He saved us - That is, he began that salvation in us which is to be completed in heaven. A man who is already renewed and pardoned may be spoken of as saved - for:

    (1) the work of salvation is begun, and,

    (2) when begun it will certainly be completed; see the notes at Philippians 1:6.

    By the washing of regeneration - In order to a correct understanding of this important passage, it is necessary to ascertain whether the phrase here used refers to baptism, and whether anything different is intended by it from what is meant by the succeeding phrase - "renewing of the Holy Ghost." - The word rendered "washing" (λουτρόυ loutrou) occurs in the New Testament only in this place and in Ephesians 5:26, where also it is rendered "washing" - "That he might sanctify and cleanse it (the church) with the washing of water by the word." The word properly means "a bath;" then water for bathing; then the act of bathing, washing, ablution. Passow and Robinson. It is used by Homer to denote a warm or cold bath; then a washing away, and is thus applied to the drink-offerings in sacrifice, which were supposed to purify or wash away sin. Passow. The word here does not mean "laver," or the vessel for washing in, which would be expressed by λουτὴρ loutēr and this word cannot be properly applied to the baptismal font.

    The word in itself would naturally be understood as referring to baptism (compare notes at Acts 22:16), which was regarded as the emblem of washing away sins, or of cleansing from them. I say it was the emblem, not the means of purify ing the soul from sin. If this be the allusion, and it seems probable, then the phrase "washing of regeneration" would mean "that outward washing or baptism which is the emblem of regeneration," and which is appointed as one of the ordinances connected with salvation; see the notes at Mark 16:16, "He that believeth and is baptized shall be saved." It is not affirmed in this phrase that baptism is the means of regeneration; or that grace is necessarily conveyed by it; and still less that baptism is regeneration, for no one of these is a necessary interpretation of the passage, and should not be assumed to be the true one. The full force of the language will be met by the supposition that it means that baptism is the emblem or symbol of regeneration, and, if this is the case, no one has a right to assume that the other is certainly the meaning.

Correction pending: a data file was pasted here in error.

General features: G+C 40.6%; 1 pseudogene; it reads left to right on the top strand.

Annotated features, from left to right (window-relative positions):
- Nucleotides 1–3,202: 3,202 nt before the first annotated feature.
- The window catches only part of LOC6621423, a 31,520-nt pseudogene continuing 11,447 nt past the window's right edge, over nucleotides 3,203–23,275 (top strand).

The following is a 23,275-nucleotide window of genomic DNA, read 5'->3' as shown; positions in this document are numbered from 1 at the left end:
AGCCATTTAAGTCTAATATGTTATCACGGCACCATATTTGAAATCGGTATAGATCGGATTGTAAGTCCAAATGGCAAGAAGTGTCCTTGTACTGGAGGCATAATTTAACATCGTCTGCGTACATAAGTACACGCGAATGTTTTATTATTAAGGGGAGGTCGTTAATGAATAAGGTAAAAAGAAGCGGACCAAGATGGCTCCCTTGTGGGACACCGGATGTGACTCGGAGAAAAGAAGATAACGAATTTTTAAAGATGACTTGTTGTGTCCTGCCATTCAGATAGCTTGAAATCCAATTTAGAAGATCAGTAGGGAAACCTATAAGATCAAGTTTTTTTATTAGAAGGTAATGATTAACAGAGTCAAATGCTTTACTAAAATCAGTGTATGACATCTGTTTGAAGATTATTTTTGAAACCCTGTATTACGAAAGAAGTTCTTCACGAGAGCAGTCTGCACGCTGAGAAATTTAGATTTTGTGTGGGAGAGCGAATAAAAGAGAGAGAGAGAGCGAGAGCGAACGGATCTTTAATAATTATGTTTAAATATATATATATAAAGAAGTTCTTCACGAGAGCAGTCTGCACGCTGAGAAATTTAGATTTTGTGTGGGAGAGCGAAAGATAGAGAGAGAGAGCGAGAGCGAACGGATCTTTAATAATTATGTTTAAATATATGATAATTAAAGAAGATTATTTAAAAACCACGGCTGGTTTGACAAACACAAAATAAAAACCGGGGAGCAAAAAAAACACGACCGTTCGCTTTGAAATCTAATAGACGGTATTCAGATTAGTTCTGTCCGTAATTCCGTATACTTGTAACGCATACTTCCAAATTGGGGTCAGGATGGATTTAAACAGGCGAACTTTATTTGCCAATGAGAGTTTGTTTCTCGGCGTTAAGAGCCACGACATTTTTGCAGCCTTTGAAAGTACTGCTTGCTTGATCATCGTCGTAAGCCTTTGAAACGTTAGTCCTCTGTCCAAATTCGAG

And that this is the meaning is further clear, because it is nowhere taught in the New Testament that baptism is regeneration, or that it is the means of regeneration. The word rendered "regeneration" (παλιγγενεσία palingenesia) - occurs in the New Testament only here and in Matthew 19:28, - "in the regeneration when the Son of man," etc. It means, properly, a new birth, reproduction, or renewal. It would properly be applied to one who should be begotten again in this sense, that a new life was commenced in him in some way corresponding to his being made to live at first. To the proper idea of the word, it is essential that there should be connected the notion of the commencement of life in the man, so that he may be said to live anew; and as religion is in the Scriptures represented as life, it is properly applied to the beginning of that kind of life by which man may be said to live anew. This word, occurring only here and in Matthew 19:28, and there indubitably not referring to baptism, should not be here understood as referring to that, or be applied to that, because:

    (1) that is not the proper meaning of the word;

    continued...

    Wesley's Notes on Titus 3:5

    3:5 Not by works - In this important passage the apostle presents us with a delightful view of our redemption. Herein we have, The cause of it; not our works or righteousness, but the kindness and love of God our Saviour. The effects; which are, Justification; being justified, pardoned and accepted through the alone merits of Christ, not from any desert in us, but according to his own mercy, by his grace, his free, unmerited goodness. Sanctification, expressed by the laver of regeneration, (that is, baptism, the thing signified, as well as the outward sign,) and the renewal of the Holy Ghost; which purifies the soul, as water cleanses the body, and renews it in the whole image of God. The consummation of all; - that we might become heirs of eternal life, and live now in the joyful hope of it.

    Verses Related to Titus 3:5

    Luke 6:36 - Be ye therefore merciful, as your Father also is merciful.
    Psalms 145:9 - The LORD is good to all: and his tender mercies are over all his works.
    Ephesians 2:4 - But God, who is rich in mercy, for his great love wherewith he loved us,
    Book: Titus
    Topic: Mercy